A power system can be referred to as an islanding system when it is disconnected from other systems and does not exchange power through tie-lines.
Due to the fact that frequency is the same within the entire system, frequency control in an islanding system can be achieved in a relatively simple way. The turbine speed governors should be provided with supplementary elements that change the settings according to frequency variations.
After a load change, the frequency reaches a new steady-state level, different from the initial value. The frequency (or rotational speed) error causes an additional integral term to generate a signal which modifies the value of the power setting of a generating unit. With a sufficiently large number of generating units supplied with control systems of this type, the power system yields such a change in the generated power that frequency returns to its initial value.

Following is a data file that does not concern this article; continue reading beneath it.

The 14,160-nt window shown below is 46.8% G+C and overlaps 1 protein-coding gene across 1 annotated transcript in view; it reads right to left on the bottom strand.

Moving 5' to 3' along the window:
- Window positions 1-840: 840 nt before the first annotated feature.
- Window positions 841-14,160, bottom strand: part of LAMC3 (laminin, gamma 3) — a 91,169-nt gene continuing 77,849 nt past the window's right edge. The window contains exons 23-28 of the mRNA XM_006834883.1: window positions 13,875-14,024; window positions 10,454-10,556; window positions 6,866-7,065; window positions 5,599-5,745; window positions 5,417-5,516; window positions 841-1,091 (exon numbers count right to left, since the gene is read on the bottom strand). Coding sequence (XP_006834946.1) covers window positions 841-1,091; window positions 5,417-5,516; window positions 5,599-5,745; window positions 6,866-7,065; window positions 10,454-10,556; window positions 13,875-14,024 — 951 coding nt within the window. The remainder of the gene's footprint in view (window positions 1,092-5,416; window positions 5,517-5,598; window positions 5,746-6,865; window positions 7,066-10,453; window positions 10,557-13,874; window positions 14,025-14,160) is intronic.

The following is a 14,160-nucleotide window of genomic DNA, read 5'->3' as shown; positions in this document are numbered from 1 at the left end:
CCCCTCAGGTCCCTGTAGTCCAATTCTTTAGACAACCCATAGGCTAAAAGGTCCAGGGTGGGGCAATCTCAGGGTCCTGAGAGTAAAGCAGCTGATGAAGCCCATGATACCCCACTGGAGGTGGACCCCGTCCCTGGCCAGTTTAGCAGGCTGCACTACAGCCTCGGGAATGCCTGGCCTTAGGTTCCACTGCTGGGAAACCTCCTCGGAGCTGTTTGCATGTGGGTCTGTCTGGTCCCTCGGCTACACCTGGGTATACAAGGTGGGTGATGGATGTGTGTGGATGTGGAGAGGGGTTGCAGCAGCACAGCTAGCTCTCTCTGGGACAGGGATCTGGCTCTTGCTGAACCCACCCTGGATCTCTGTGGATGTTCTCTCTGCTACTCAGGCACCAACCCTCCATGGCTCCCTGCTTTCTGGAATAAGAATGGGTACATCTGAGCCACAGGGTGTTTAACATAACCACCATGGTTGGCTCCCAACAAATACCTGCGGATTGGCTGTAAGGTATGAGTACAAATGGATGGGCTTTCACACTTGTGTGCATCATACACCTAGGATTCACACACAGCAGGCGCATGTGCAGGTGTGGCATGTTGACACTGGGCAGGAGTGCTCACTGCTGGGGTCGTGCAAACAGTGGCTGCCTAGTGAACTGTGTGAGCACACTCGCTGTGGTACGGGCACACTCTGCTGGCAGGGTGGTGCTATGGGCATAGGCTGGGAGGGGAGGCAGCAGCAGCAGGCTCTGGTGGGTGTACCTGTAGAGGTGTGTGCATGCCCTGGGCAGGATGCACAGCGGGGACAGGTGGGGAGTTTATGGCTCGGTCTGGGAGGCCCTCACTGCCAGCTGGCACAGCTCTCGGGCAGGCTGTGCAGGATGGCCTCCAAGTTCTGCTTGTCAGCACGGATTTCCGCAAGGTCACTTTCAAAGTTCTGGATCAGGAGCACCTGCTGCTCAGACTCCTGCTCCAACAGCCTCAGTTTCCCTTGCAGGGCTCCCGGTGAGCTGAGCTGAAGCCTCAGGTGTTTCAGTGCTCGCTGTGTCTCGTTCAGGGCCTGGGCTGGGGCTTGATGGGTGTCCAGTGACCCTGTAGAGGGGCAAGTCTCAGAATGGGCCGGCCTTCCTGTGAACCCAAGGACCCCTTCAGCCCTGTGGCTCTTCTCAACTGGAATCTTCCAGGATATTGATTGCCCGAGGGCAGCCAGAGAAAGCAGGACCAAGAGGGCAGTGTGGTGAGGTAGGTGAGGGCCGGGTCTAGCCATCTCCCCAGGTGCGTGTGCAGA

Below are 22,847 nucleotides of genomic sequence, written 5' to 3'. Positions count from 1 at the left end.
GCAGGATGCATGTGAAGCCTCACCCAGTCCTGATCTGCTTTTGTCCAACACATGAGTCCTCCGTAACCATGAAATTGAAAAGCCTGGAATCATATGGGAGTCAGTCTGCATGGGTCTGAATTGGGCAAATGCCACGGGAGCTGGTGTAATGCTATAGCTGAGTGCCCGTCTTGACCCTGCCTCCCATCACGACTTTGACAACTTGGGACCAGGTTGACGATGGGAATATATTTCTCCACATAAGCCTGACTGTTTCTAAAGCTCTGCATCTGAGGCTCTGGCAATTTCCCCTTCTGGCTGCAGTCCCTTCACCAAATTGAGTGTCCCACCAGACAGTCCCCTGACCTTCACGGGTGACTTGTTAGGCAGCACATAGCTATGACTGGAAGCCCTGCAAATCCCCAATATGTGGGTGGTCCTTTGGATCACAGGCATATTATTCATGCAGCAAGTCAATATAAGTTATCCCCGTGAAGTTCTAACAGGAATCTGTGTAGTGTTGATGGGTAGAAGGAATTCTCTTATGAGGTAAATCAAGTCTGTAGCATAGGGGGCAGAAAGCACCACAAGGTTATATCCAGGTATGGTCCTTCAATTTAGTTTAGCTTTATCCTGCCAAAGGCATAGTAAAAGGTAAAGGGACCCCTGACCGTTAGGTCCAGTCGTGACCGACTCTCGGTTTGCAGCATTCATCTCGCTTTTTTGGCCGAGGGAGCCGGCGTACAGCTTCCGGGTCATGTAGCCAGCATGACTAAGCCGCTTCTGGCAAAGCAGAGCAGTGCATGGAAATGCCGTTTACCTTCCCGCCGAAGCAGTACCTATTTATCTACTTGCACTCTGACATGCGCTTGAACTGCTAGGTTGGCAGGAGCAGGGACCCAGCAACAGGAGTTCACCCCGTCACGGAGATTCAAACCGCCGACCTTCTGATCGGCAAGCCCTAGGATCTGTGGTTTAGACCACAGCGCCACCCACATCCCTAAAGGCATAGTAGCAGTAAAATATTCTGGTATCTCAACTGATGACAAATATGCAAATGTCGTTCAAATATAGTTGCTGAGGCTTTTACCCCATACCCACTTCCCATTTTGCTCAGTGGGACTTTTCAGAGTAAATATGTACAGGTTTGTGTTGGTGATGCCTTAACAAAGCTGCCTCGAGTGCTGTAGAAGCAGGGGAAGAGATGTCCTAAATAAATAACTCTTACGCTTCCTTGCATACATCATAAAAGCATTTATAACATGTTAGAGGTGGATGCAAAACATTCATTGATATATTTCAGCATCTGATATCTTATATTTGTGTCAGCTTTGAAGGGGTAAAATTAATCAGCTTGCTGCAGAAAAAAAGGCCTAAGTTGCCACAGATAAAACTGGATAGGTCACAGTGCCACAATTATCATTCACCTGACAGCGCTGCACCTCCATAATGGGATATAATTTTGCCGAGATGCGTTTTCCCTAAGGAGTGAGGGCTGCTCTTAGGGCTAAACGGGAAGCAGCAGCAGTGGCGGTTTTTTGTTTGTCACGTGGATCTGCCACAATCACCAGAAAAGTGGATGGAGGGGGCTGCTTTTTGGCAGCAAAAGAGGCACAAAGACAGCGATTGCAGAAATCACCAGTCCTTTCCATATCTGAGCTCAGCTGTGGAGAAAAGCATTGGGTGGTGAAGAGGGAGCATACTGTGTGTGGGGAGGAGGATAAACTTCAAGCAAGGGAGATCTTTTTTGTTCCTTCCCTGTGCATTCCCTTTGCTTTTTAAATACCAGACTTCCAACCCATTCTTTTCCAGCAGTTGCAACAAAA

This concept of frequency control can be referred to as decentralized since it is performed by regulators in power stations situated at various locations within the system.
Such a solution cannot be applied to cooperating power systems. In interconnected systems the goal of frequency control is to provide a power control also in the tie-lines. The frequency and power exchange control can only be achieved by means of centralized control.
The central control system also allows for other goals, such as automation of optimal load flow.